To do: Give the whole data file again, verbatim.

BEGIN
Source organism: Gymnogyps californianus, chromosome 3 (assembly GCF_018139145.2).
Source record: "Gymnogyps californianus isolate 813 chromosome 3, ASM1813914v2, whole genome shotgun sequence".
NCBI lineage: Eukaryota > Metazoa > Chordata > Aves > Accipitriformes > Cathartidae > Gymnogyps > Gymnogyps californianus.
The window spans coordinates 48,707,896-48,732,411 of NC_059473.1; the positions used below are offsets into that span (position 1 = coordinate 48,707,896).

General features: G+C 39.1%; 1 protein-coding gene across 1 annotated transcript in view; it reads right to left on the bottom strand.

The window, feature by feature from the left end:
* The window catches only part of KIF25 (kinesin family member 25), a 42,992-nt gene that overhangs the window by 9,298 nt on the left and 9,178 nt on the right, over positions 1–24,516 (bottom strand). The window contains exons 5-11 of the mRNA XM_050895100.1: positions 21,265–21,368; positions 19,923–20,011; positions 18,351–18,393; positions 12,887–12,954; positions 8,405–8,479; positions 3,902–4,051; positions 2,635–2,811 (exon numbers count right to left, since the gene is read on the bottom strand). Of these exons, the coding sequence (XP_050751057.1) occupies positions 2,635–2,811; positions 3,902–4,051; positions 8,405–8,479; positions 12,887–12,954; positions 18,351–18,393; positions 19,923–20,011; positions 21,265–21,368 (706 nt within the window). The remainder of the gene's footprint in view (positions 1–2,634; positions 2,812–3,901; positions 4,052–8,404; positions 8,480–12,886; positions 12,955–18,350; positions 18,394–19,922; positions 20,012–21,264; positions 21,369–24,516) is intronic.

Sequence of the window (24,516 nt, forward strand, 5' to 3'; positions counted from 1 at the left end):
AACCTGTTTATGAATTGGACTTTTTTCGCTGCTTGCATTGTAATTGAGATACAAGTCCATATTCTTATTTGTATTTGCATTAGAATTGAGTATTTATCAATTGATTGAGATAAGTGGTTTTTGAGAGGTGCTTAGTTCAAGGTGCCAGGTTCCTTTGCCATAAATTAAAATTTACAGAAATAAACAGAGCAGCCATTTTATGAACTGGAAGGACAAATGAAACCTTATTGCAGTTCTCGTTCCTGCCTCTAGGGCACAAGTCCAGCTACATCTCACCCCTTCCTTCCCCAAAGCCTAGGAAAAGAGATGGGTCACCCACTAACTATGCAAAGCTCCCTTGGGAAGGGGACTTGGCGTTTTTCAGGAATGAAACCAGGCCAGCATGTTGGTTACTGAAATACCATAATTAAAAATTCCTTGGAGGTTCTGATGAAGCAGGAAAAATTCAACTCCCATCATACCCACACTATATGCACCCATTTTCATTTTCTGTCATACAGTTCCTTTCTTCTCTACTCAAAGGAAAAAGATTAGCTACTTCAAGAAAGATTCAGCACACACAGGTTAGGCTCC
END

Source organism: Gymnogyps californianus, chromosome 3 (assembly GCF_018139145.2).
Source record: "Gymnogyps californianus isolate 813 chromosome 3, ASM1813914v2, whole genome shotgun sequence".
NCBI lineage: Eukaryota > Metazoa > Chordata > Aves > Accipitriformes > Cathartidae > Gymnogyps > Gymnogyps californianus.
The window spans coordinates 48,707,896-48,732,411 of NC_059473.1; the positions used below are offsets into that span (position 1 = coordinate 48,707,896).

General features: G+C 39.1%; 1 protein-coding gene across 1 annotated transcript in view; it reads right to left on the bottom strand.

The window, feature by feature from the left end:
* The window catches only part of KIF25 (kinesin family member 25), a 42,992-nt gene that overhangs the window by 9,298 nt on the left and 9,178 nt on the right, over positions 1–24,516 (bottom strand). The window contains exons 5-11 of the mRNA XM_050895100.1: positions 21,265–21,368; positions 19,923–20,011; positions 18,351–18,393; positions 12,887–12,954; positions 8,405–8,479; positions 3,902–4,051; positions 2,635–2,811 (exon numbers count right to left, since the gene is read on the bottom strand). Of these exons, the coding sequence (XP_050751057.1) occupies positions 2,635–2,811; positions 3,902–4,051; positions 8,405–8,479; positions 12,887–12,954; positions 18,351–18,393; positions 19,923–20,011; positions 21,265–21,368 (706 nt within the window). The remainder of the gene's footprint in view (positions 1–2,634; positions 2,812–3,901; positions 4,052–8,404; positions 8,480–12,886; positions 12,955–18,350; positions 18,394–19,922; positions 20,012–21,264; positions 21,369–24,516) is intronic.

Sequence of the window (24,516 nt, forward strand, 5' to 3'; positions counted from 1 at the left end):
AACCTGTTTATGAATTGGACTTTTTTCGCTGCTTGCATTGTAATTGAGATACAAGTCCATATTCTTATTTGTATTTGCATTAGAATTGAGTATTTATCAATTGATTGAGATAAGTGGTTTTTGAGAGGTGCTTAGTTCAAGGTGCCAGGTTCCTTTGCCATAAATTAAAATTTACAGAAATAAACAGAGCAGCCATTTTATGAACTGGAAGGACAAATGAAACCTTATTGCAGTTCTCGTTCCTGCCTCTAGGGCACAAGTCCAGCTACATCTCACCCCTTCCTTCCCCAAAGCCTAGGAAAAGAGATGGGTCACCCACTAACTATGCAAAGCTCCCTTGGGAAGGGGACTTGGCGTTTTTCAGGAATGAAACCAGGCCAGCATGTTGGTTACTGAAATACCATAATTAAAAATTCCTTGGAGGTTCTGATGAAGCAGGAAAAATTCAACTCCCATCATACCCACACTATATGCACCCATTTTCATTTTCTGTCATACAGTTCCTTTCTTCTCTACTCAAAGGAAAAAGATTAGCTACTTCAAGAAAGATTCAGCACACACAGGTTAGGCTCC